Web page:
9 Dave Holden, Camarillo, CA (2009) Jalapeno peppers Natural but moderate pepper blight Phytophthora capsici Three applications of SoilGard at 1 lb/100 gal or 5 lb/a (2 weeks before plant as transplant drench, 3 days and 4 weeks post plant), compared to three applications of Ridomil SL Gold at 1 pt/a plus phos acid (3 days post plant and 4 and 6 weeks post plant). Count of dead or dying plants weekly through the trial. Results showed SoilGard had consistently numerically lower plant infection and mortality through the trial compared to the untreated and the grower standard Ridomil plus Phos acid. CER Control of Pepper Blight in Peppers with SoilGard SoilGard, the Methyl Bromide Alternative Mean Percent Infected Pepper Plants Days after plant

10 Glades Crop Care, Hobe Sound, FL, (2007) Tomato var. round FL-47, randomized complete block with 4 reps, each 30 ft. x 5 ft Seven day pre-transplant application plus a 28 day post transplant application of SoilGard at either 2 or 4 lbs/acre through drip irrigation, 0.34 GPM, compared to an untreated control. Inoculated trial (Fusarium oxysporum). Ratings were conducted on Fusarium incidence and severity. Yield estimates were conducted in all plots with two pickings. CER Control of Fusarium Crown Rot with SoilGard 12 G in Tomatoes SoilGard the Methyl Bromide Alternative Tomato plant showing symptoms of Fusarium crown rot disease. Tomato plant stems and roots showing symptoms of Fusarium crown rot disease.

11 Glades Crop Care, Hobe Sound, FL., (2007) Overall disease severity in the untreated plots was considered moderate. SoilGard decreased both incidence and severity of Fusarium crown rot. SoilGard was most effective at the 4 lb/acre rate. CER Fig. 1 Fusarium Crown Rot Incidence (Mean average percent infected) Control of Fusarium Crown Rot with SoilGard 12 G in Tomatoes Fig. 2 Fusarium Crown Rot Severity (Mean average rating 0-3)

12 Glades Crop Care, (2007) Harvest data combination of 2 harvest dates. Yield from SoilGard plots greater than untreated control plots. Value of yield increase (7$/box) with SoilGard versus UTC was 896 dollars per acre. The yield in plots with SoilGard was 11 % higher than in the untreated plots. CER Fig. 3 Total Yield All Harvests Combined (Lbs./12 plts) SoilGard the Methyl Bromide Alternative Control of Fusarium Crown Rot with SoilGard 12 G in Tomatoes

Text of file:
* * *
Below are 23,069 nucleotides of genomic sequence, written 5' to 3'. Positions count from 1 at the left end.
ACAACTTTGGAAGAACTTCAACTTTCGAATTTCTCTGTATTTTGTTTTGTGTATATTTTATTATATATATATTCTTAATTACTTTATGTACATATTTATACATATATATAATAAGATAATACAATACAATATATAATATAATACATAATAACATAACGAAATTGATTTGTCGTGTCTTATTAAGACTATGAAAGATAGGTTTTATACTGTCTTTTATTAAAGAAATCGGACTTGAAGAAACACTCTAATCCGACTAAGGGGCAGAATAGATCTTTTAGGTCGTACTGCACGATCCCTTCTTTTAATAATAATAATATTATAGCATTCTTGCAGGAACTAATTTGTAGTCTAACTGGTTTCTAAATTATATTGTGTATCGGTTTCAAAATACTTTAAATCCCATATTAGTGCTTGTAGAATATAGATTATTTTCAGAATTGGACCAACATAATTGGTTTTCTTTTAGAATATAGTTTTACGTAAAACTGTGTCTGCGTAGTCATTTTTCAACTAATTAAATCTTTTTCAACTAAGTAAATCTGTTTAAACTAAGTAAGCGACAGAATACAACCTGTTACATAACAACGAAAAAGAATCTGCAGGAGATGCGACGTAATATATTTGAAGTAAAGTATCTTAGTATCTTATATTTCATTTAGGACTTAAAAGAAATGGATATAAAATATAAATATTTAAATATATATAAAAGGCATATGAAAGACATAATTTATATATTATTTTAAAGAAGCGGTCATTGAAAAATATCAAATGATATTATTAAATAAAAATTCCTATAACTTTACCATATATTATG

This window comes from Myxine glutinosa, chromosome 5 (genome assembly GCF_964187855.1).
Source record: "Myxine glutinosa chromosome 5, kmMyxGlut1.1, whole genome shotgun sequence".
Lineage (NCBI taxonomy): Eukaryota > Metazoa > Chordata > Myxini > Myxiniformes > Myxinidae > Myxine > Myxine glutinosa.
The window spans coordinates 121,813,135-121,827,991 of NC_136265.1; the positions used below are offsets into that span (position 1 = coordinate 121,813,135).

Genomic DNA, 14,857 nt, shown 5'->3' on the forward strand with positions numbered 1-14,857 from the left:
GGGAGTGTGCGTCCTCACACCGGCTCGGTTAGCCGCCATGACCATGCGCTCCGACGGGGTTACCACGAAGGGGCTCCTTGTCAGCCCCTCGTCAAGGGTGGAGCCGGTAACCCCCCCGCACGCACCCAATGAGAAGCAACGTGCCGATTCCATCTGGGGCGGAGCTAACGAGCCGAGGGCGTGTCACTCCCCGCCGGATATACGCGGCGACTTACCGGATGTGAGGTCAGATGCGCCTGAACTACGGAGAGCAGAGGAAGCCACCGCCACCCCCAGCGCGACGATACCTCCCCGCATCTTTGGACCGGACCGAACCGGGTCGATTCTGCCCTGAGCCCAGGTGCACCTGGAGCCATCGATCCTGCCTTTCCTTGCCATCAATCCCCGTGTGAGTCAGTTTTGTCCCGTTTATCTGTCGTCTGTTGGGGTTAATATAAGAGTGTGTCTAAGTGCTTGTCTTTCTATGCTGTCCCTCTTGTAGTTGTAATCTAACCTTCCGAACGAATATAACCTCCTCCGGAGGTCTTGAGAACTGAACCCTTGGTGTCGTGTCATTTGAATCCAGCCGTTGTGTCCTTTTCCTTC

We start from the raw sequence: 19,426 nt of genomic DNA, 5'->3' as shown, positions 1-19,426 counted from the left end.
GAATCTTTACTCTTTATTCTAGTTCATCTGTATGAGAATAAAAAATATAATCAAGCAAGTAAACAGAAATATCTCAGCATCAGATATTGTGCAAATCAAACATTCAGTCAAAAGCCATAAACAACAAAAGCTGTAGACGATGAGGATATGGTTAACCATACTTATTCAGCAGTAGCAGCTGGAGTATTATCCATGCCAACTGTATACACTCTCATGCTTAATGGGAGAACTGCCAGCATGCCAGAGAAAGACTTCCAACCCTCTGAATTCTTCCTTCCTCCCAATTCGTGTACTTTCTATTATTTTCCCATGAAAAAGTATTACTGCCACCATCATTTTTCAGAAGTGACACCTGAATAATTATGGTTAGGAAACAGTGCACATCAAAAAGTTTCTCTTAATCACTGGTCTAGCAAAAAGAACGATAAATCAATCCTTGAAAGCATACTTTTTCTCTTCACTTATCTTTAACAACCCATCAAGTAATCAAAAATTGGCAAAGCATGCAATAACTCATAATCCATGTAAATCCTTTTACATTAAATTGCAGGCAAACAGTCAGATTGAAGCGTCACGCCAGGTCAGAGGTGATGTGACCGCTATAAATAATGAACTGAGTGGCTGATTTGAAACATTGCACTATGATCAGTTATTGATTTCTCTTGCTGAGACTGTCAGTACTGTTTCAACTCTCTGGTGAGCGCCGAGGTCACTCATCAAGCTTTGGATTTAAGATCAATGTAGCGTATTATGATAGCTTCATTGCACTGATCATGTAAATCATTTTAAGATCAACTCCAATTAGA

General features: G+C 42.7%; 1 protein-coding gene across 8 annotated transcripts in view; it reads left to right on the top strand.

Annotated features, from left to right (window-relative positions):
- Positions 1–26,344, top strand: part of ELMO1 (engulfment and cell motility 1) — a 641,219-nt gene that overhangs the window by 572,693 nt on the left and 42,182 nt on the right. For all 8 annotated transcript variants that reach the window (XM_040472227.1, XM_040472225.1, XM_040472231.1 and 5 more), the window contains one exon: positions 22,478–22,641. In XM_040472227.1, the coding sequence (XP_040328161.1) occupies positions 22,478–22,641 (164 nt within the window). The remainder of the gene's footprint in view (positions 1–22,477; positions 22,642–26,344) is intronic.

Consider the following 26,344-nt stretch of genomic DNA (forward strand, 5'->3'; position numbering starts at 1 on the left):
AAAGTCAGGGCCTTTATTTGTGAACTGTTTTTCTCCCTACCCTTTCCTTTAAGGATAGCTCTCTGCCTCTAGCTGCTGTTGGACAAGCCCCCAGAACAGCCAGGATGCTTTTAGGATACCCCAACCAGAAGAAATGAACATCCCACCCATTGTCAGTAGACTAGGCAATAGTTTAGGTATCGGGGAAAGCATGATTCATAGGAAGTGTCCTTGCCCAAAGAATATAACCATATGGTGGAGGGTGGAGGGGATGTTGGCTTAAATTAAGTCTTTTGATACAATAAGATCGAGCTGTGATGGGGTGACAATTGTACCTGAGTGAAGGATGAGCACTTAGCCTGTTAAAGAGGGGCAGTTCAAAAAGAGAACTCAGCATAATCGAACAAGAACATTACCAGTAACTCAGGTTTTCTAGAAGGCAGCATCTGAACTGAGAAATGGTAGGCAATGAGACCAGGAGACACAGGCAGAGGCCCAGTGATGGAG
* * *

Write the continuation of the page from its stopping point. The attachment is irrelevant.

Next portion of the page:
13 Florida Ag Research, Dover, FL., (2009) Tomato var. Piccus, randomized complete block with 4 reps, each 2.5 ft. x 240 ft. Pre-plant application of SoilGard as drench 1 lb/100 gal, 5 lb/a applied on 4/17 and 5/14 through drip irrigation, 0.5 to 0.75 in./acre. Also Melocon applied at 4 lb/a on 5/5 and on 6/6 in 0.5 in./a water. Methyl Bromide 50:50 was applied 12 days prior to transplant at 150 lbs/a. All SoilGard plus MeloCon plots including the UTC received herbicide applications of Dual 4 pts/a, plus Devranol at 4 lbs/a, plus spot treatment with Sandea at 0.75 oz/a. CER Control of Southern Blight and Stubby Root Nematodes with SoilGard and MeloCon in Tomatoes SoilGard plus MeloCon, the Methyl Bromide Alternative

14 Florida Ag Research, Dover, FL., (2009) SoilGard plus MeloCon reduced incidence of southern blight, increased plant diameter and height, and decreased root rot. Results were comparable to methyl bromide. CER Control of Southern Blight and Stubby Root Nematodes with SoilGard plus MeloCon in Tomatoes Southern Blight Incidence 6/4 Plant Diameter 7/3 Root Rot Rating (0-10) 7/4 Plant Height 7/3

15 Florida Ag Research, Dover, FL., (2009) Harvest data combination of 5 harvest dates. Yield from SoilGard plus MeloCon treated plots was statistically equal to the Methyl Bromide plots and greater than untreated control plots. Value of yield increase (7$/box) with SoilGard plus MeloCon versus UTC was 1,308 per acre. The yield in plots with SoilGard plus MeloCon was 98 % of the yield of the methyl bromide plots. Good weed control all plots. CER Control of Southern Blight and Stubby Root Nematodes with SoilGard plus MeloCon in Tomatoes Total Yield All Harvests Combined (Lbs./plot) UTC (left), treated with MeBr (middle), and SoilGard/MeloCon right), 4 weeks after planting. Tomato plant showing symptoms of southern blight disease. SoilGard plus MeloCon, the Methyl Bromide Alternative